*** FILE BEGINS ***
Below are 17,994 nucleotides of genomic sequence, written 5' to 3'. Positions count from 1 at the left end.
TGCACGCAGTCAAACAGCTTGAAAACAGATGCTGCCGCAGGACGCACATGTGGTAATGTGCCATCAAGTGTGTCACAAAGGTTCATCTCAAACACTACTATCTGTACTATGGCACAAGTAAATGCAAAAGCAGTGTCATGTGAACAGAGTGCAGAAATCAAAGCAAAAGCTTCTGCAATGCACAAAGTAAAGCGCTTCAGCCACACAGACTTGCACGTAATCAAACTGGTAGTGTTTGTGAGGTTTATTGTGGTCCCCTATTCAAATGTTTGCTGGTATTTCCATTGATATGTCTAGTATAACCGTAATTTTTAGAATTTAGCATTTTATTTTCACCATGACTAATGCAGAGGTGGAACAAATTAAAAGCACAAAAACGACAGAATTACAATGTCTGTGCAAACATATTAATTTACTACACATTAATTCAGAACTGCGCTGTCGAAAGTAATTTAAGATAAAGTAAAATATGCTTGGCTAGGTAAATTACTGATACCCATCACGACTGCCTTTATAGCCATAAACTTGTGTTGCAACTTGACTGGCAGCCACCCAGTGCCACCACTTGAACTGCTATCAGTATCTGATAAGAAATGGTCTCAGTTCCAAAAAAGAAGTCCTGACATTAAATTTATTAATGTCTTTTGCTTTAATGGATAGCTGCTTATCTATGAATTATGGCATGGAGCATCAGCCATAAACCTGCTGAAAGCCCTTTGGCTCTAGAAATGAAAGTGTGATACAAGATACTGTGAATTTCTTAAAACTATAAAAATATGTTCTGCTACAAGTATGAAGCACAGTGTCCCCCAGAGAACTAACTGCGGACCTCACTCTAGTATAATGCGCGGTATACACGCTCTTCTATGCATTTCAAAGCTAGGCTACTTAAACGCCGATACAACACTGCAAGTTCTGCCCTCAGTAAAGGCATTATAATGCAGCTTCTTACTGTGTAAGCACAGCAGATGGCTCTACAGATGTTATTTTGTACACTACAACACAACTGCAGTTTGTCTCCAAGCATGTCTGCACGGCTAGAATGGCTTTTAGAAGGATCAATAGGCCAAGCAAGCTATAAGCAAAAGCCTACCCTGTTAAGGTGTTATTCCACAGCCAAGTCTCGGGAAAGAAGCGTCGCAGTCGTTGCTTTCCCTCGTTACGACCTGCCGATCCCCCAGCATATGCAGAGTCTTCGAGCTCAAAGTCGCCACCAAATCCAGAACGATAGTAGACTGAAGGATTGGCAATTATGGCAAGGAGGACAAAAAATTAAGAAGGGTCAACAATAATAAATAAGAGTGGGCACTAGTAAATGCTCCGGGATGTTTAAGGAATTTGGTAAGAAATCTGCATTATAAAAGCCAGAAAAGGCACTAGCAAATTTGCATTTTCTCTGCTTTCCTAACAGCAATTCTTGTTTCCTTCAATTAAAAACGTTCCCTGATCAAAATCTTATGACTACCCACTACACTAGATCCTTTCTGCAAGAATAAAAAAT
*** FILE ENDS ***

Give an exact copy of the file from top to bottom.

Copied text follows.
Below are 17,994 nucleotides of genomic sequence, written 5' to 3'. Positions count from 1 at the left end.
TGCACGCAGTCAAACAGCTTGAAAACAGATGCTGCCGCAGGACGCACATGTGGTAATGTGCCATCAAGTGTGTCACAAAGGTTCATCTCAAACACTACTATCTGTACTATGGCACAAGTAAATGCAAAAGCAGTGTCATGTGAACAGAGTGCAGAAATCAAAGCAAAAGCTTCTGCAATGCACAAAGTAAAGCGCTTCAGCCACACAGACTTGCACGTAATCAAACTGGTAGTGTTTGTGAGGTTTATTGTGGTCCCCTATTCAAATGTTTGCTGGTATTTCCATTGATATGTCTAGTATAACCGTAATTTTTAGAATTTAGCATTTTATTTTCACCATGACTAATGCAGAGGTGGAACAAATTAAAAGCACAAAAACGACAGAATTACAATGTCTGTGCAAACATATTAATTTACTACACATTAATTCAGAACTGCGCTGTCGAAAGTAATTTAAGATAAAGTAAAATATGCTTGGCTAGGTAAATTACTGATACCCATCACGACTGCCTTTATAGCCATAAACTTGTGTTGCAACTTGACTGGCAGCCACCCAGTGCCACCACTTGAACTGCTATCAGTATCTGATAAGAAATGGTCTCAGTTCCAAAAAAGAAGTCCTGACATTAAATTTATTAATGTCTTTTGCTTTAATGGATAGCTGCTTATCTATGAATTATGGCATGGAGCATCAGCCATAAACCTGCTGAAAGCCCTTTGGCTCTAGAAATGAAAGTGTGATACAAGATACTGTGAATTTCTTAAAACTATAAAAATATGTTCTGCTACAAGTATGAAGCACAGTGTCCCCCAGAGAACTAACTGCGGACCTCACTCTAGTATAATGCGCGGTATACACGCTCTTCTATGCATTTCAAAGCTAGGCTACTTAAACGCCGATACAACACTGCAAGTTCTGCCCTCAGTAAAGGCATTATAATGCAGCTTCTTACTGTGTAAGCACAGCAGATGGCTCTACAGATGTTATTTTGTACACTACAACACAACTGCAGTTTGTCTCCAAGCATGTCTGCACGGCTAGAATGGCTTTTAGAAGGATCAATAGGCCAAGCAAGCTATAAGCAAAAGCCTACCCTGTTAAGGTGTTATTCCACAGCCAAGTCTCGGGAAAGAAGCGTCGCAGTCGTTGCTTTCCCTCGTTACGACCTGCCGATCCCCCAGCATATGCAGAGTCTTCGAGCTCAAAGTCGCCACCAAATCCAGAACGATAGTAGACTGAAGGATTGGCAATTATGGCAAGGAGGACAAAAAATTAAGAAGGGTCAACAATAATAAATAAGAGTGGGCACTAGTAAATGCTCCGGGATGTTTAAGGAATTTGGTAAGAAATCTGCATTATAAAAGCCAGAAAAGGCACTAGCAAATTTGCATTTTCTCTGCTTTCCTAACAGCAATTCTTGTTTCCTTCAATTAAAAACGTTCCCTGATCAAAATCTTATGACTACCCACTACACTAGATCCTTTCTGCAAGAATAAAAAAT